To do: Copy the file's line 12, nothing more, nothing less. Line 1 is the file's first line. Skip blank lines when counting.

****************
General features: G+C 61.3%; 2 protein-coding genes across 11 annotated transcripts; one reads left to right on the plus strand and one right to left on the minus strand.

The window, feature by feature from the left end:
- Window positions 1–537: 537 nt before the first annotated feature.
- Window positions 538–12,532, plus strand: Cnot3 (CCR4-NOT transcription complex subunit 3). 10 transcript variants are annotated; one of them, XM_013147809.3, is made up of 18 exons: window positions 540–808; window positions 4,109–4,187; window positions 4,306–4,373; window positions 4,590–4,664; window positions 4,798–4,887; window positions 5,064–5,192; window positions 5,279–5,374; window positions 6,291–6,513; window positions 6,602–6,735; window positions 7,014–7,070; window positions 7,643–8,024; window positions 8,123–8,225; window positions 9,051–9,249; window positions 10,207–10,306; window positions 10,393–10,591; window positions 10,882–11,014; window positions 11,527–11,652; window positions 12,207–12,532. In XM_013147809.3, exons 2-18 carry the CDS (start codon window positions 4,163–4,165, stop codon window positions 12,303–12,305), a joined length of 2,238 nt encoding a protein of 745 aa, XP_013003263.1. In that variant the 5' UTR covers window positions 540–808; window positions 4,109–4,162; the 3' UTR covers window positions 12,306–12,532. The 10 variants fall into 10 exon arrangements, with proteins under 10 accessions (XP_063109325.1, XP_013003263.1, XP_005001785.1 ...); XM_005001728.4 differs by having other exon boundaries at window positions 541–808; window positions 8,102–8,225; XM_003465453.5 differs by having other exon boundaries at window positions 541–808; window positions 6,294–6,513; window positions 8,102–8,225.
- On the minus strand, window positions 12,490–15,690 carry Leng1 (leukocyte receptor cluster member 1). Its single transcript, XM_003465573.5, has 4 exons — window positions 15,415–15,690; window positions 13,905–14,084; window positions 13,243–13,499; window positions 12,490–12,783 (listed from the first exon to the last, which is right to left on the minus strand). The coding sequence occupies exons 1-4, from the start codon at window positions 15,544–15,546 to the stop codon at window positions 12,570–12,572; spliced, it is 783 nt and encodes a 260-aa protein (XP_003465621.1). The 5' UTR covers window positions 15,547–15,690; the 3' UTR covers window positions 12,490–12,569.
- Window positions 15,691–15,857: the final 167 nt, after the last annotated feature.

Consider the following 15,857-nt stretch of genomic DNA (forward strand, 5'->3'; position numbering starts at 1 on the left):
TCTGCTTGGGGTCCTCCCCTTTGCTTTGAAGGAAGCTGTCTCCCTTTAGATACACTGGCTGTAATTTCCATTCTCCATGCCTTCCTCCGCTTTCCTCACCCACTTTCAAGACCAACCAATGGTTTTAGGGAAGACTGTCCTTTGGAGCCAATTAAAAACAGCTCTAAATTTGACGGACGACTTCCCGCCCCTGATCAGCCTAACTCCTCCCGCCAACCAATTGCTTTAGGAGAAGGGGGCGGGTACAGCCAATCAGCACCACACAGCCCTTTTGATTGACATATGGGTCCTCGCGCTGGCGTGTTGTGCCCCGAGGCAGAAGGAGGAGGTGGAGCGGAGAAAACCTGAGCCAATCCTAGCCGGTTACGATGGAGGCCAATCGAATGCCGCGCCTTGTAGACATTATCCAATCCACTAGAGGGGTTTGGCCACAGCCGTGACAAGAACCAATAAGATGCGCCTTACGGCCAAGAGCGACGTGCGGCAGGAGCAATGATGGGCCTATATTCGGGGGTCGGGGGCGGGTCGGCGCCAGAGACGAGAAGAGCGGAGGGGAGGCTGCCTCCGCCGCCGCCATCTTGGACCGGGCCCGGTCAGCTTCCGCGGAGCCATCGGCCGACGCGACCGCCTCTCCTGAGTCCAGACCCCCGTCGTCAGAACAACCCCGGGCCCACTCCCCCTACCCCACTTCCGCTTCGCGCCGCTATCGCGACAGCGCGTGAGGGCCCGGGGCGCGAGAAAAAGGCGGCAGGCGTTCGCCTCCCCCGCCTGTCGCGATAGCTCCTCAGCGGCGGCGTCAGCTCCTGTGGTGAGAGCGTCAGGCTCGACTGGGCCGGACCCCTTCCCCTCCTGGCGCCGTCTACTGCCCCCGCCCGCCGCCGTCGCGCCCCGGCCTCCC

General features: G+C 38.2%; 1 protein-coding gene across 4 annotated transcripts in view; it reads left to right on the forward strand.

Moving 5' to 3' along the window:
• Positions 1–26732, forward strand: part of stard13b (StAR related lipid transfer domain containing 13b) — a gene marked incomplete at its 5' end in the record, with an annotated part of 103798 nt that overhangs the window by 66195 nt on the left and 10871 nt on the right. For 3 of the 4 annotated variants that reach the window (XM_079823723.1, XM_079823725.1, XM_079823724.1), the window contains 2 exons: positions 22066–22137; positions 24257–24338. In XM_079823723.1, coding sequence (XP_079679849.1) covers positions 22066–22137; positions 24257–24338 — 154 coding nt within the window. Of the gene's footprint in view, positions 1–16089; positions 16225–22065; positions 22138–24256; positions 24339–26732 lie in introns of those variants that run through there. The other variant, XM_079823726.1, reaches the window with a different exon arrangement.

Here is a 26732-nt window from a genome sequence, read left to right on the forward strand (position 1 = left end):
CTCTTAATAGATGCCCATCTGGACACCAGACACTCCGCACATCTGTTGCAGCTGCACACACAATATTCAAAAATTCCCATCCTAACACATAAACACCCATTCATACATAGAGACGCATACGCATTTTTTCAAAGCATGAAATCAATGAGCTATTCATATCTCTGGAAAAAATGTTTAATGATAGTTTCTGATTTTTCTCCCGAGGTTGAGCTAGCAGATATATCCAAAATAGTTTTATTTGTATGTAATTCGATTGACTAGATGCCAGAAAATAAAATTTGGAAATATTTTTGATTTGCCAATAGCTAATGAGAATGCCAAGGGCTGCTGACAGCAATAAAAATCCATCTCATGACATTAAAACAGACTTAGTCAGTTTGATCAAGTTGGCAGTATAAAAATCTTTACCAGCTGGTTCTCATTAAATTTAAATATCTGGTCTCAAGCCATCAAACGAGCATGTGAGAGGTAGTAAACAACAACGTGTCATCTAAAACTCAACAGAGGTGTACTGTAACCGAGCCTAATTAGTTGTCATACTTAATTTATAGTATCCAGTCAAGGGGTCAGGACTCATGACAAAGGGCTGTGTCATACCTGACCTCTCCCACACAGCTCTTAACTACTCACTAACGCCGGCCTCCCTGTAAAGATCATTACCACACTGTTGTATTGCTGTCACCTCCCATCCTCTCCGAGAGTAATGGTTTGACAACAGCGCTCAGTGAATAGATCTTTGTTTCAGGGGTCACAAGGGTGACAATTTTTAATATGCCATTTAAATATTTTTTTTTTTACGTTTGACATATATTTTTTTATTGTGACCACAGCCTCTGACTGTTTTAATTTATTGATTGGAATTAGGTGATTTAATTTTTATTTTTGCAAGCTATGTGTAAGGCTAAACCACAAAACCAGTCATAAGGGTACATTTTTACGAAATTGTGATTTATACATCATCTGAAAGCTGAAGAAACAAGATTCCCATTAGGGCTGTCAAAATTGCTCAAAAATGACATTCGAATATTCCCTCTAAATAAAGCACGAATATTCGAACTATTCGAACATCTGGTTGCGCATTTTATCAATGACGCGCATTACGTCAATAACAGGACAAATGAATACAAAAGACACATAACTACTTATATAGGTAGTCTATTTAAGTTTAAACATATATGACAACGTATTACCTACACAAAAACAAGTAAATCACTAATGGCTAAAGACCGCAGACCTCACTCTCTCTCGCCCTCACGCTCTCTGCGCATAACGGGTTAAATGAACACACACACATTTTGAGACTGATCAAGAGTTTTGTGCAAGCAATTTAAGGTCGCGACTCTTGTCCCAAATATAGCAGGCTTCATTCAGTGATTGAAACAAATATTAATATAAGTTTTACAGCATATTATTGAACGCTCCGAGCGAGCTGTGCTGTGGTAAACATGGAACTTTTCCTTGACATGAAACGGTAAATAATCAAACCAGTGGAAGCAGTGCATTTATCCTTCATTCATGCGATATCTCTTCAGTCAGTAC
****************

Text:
Here is a 26732-nt window from a genome sequence, read left to right on the forward strand (position 1 = left end):